Who is Kansas GOP nominee Steve Watkins?
GOP candidate Steve Watkins is still taking credit on the campaign trail for launching a company he did not found or own, even as former and current Republican officials are openly expressing doubts about his candidacy.
Party officials, though, have a big reason for hope that Watkins can regain momentum. They’re eager to see if a visit from President Donald Trump, who has also faced scrutiny over exaggerations about a number of topics, can legitimize Watkins in the eyes of voters in a district that went for Trump by 17 percentage points in 2016.
Watkins will share the stage Saturday with Trump and Kansas Secretary of State Kris Kobach, the GOP nominee for governor, at the Kansas Expocentre in Topeka for a rally that GOP officials are hoping will assuage Republican voters’ concerns about Watkins, who has sought to tie himself to Trump since the start of the campaign.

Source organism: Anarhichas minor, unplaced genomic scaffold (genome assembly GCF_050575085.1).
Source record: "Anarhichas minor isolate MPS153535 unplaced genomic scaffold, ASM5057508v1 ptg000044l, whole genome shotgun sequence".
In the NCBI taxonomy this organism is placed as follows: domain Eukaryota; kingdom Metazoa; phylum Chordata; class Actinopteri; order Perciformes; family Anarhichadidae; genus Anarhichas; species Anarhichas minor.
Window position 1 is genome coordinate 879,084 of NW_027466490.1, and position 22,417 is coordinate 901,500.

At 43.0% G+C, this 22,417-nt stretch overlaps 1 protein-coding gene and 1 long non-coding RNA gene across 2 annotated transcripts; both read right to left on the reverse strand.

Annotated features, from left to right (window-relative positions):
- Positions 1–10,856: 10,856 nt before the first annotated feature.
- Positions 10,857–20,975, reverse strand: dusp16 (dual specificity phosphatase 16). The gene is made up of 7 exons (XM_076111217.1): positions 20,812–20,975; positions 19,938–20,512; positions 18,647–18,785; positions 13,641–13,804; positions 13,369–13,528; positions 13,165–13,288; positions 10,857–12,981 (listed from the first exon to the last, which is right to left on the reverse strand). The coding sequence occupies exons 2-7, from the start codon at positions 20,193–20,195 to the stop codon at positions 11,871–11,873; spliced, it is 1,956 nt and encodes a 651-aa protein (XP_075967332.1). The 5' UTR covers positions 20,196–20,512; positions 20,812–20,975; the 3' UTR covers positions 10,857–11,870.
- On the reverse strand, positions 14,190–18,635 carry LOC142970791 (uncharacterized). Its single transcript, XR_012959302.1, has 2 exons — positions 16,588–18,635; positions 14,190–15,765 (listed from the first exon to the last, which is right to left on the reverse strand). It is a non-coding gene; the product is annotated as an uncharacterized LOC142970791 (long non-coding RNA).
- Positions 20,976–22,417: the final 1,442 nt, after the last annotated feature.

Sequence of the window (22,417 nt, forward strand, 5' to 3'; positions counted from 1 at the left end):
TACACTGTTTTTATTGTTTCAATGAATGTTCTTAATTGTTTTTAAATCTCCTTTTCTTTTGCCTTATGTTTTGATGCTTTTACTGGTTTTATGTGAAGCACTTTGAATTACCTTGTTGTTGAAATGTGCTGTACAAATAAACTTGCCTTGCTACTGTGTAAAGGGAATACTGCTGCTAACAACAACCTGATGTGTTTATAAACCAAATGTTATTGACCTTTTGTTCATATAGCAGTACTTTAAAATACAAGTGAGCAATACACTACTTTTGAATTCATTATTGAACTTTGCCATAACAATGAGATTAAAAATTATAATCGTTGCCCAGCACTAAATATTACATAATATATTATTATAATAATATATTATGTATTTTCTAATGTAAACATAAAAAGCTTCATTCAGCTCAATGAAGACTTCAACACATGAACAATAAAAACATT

“I’m a build the wall guy,” Watkins said at a Wednesday forum with his 2nd Congressional District opponent, Democrat Paul Davis. “That doesn’t make us mean-spirited or the racist bigots that some leftists would have you believe. It’s just common sense.”
Watkins, an Army veteran and first-time candidate, met with Democratic officials before launching his campaign as a Republican, did not vote in the 2016 election and recently had to remove a quote from his campaign website lauding his heroism during an avalanche on Mount Everest after the person it was attributed to disputed its accuracy.
Watkins has repeatedly brushed off these reports as “fake news” on the campaign trail and has continued to tout his role in VIAP Inc., an engineering and security firm. A Kansas City Star investigation published last week quoted former board members as saying they had no memory of Watkins, who worked for the firm as a consultant but did not own or found the company as he had previously claimed.